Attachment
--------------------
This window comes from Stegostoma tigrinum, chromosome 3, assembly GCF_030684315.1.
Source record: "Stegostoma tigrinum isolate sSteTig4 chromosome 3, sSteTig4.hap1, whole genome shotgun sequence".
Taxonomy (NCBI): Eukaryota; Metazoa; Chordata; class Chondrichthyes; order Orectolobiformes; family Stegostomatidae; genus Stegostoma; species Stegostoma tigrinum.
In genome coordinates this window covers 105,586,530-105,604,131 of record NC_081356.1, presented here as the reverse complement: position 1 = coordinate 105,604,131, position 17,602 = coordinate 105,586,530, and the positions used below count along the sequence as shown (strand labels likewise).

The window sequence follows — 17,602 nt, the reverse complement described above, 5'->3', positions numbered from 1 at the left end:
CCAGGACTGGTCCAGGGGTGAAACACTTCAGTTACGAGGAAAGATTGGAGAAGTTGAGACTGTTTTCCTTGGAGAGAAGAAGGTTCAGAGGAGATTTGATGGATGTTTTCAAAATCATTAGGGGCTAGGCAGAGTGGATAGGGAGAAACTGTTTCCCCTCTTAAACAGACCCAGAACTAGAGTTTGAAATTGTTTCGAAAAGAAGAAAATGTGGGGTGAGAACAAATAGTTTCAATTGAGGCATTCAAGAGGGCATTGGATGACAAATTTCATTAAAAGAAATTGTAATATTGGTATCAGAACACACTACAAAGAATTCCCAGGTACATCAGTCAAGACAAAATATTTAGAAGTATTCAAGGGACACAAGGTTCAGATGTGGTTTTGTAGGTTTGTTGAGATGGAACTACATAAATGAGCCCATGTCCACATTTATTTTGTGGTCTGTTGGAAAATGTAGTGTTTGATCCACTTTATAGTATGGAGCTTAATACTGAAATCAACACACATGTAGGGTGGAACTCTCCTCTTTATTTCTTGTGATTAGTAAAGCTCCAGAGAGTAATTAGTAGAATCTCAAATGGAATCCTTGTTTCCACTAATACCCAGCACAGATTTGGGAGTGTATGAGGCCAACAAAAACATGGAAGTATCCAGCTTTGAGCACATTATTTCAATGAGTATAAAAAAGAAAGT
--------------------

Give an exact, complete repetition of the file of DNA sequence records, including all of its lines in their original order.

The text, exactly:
This window comes from Stegostoma tigrinum, chromosome 3, assembly GCF_030684315.1.
Source record: "Stegostoma tigrinum isolate sSteTig4 chromosome 3, sSteTig4.hap1, whole genome shotgun sequence".
Taxonomy (NCBI): Eukaryota; Metazoa; Chordata; class Chondrichthyes; order Orectolobiformes; family Stegostomatidae; genus Stegostoma; species Stegostoma tigrinum.
In genome coordinates this window covers 105,586,530-105,604,131 of record NC_081356.1, presented here as the reverse complement: position 1 = coordinate 105,604,131, position 17,602 = coordinate 105,586,530, and the positions used below count along the sequence as shown (strand labels likewise).

The window sequence follows — 17,602 nt, the reverse complement described above, 5'->3', positions numbered from 1 at the left end:
CCAGGACTGGTCCAGGGGTGAAACACTTCAGTTACGAGGAAAGATTGGAGAAGTTGAGACTGTTTTCCTTGGAGAGAAGAAGGTTCAGAGGAGATTTGATGGATGTTTTCAAAATCATTAGGGGCTAGGCAGAGTGGATAGGGAGAAACTGTTTCCCCTCTTAAACAGACCCAGAACTAGAGTTTGAAATTGTTTCGAAAAGAAGAAAATGTGGGGTGAGAACAAATAGTTTCAATTGAGGCATTCAAGAGGGCATTGGATGACAAATTTCATTAAAAGAAATTGTAATATTGGTATCAGAACACACTACAAAGAATTCCCAGGTACATCAGTCAAGACAAAATATTTAGAAGTATTCAAGGGACACAAGGTTCAGATGTGGTTTTGTAGGTTTGTTGAGATGGAACTACATAAATGAGCCCATGTCCACATTTATTTTGTGGTCTGTTGGAAAATGTAGTGTTTGATCCACTTTATAGTATGGAGCTTAATACTGAAATCAACACACATGTAGGGTGGAACTCTCCTCTTTATTTCTTGTGATTAGTAAAGCTCCAGAGAGTAATTAGTAGAATCTCAAATGGAATCCTTGTTTCCACTAATACCCAGCACAGATTTGGGAGTGTATGAGGCCAACAAAAACATGGAAGTATCCAGCTTTGAGCACATTATTTCAATGAGTATAAAAAAGAAAGT